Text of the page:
"Baruvas" Romani student meeting in Brno, Czech Republic confirms that education makes sense
"It was a brilliant feeling to see Romani people around me who are interested in education, who are motivated, who have dreams and vision. I am glad that none of us are alone in this now. Personally, it gave me a lot of new energy and appetite to work on myself even more, because I have the hope that it makes sense to do so," says Martin Dudi, a student of Philosophy and Religion at the South Bohemian University who attended a meeting of Romani college and high school students, "Baruvas", that took place in Brno during the first weekend in March.
Romani students frequently feel isolated and very often hopeless in their "fight" for a better life. They find themselves in a kind of vacuum between the Romani environment they grew up in on the one hand, where they were surrounded by extended family, and the alien environment of education on the other, which frequently happens far from their homes, places high demands on them in terms of performance, and involves experiencing a certain lack of trust felt by non-Roma toward students of Romani origin.
For that reason, as part of the Romani Scholarship Program implemented by the ROMEA organization, the concept of the Baruvas (Romanes for "We are growing") meetings of Romani students has been introduced. The meetings are meant to develop selected participants, support them in their educations, and help them motivate each other.
Many attendees were surprised at how many of their fellow Romani students share the same feelings and troubles, and this ameliorated the sense of isolation and uprootedness in which some of them live as well as strongly supporting their Romani identity - the students frequently spoke fluent Romanes with each other. The program of this second Baruvas meeting focused especially on intensifying their knowledge of Romani culture and increasing their skills at making good, meaningful arguments.
Experiences, friendship, information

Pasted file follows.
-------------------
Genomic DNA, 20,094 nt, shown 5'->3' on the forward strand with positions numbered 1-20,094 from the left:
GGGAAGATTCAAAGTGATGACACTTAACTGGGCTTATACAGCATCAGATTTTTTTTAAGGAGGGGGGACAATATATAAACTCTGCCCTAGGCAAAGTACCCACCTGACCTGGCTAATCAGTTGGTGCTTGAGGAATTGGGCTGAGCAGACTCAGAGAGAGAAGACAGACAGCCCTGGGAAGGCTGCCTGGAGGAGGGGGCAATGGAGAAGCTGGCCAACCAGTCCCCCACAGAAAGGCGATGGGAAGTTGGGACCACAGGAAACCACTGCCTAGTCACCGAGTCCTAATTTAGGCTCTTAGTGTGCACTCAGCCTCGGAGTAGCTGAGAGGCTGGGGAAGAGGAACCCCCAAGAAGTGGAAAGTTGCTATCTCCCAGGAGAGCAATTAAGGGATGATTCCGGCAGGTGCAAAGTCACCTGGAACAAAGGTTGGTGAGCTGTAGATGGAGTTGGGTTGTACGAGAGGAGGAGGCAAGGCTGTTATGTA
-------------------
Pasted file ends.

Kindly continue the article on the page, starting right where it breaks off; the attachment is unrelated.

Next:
"I got to know many brilliant people at the meeting, and I was pleasantly surprised at how many experiences and how much information can be squeezed into one weekend. I attended seminars and familiarized myself with different programs offered to students, including opportunities to travel abroad or do an internship at a big firm. I also learned something more about Romani history and I really enjoyed all of it a lot," says Štefan Balog, a fourth-year biology student at Charles University.
Monika Mihaličková, who works at ROMEA as a fundraiser, had this to say about the event: "I was most affected by the visit to the Museum of Romani Culture, its exhibition on the history of Roma from India to the present is high-quality and interactive. It was a very strong, emotional experience for me, and I am glad we could at least partially facilitate it for our Romani students also."
In addition to the ROMEA scholarship recipients, the event was also attended by Romani recipients of scholarships from the Gendalos program of the IQ Roma Servis organization, the Open Society Fund Prague (OSF), and the Roma Education Fund. Representatives of the Albatros Foundation and OSF Prague spent almost the entire weekend with the Romani students as well.
Michal Mižigár, an assistant in OSF Prague's Child and Youth Education Program, is very familiar with the woes of "studying while Romani" and summed up the weekend in Brno as follows: "The student meeting fulfilled its purpose - young Romani men and women could meet, discuss what they have in common, and mainly, they could inspire each other. It is clear to see that Romani people are indeed interested in education, despite the fact that they must grapple with many barriers and overcome their social exclusion to access it. Personally speaking, the meeting gave me hope that Romani people actually want to live better lives. It strengthened my conviction that the education situation is gradually improving for the next generation of Romani people who want to create their own good luck. This generation will create positive role models for those around them and will gradually lift the next generation up from the bottom of society."
The Baruvas meetings are a component of the scholarship program coordinated by ROMEA and are based on the needs expressed by the students themselves. The meetings are supported by the Albatros Foundation, Bader Philanthropies, OSF Prague and individual contributors.
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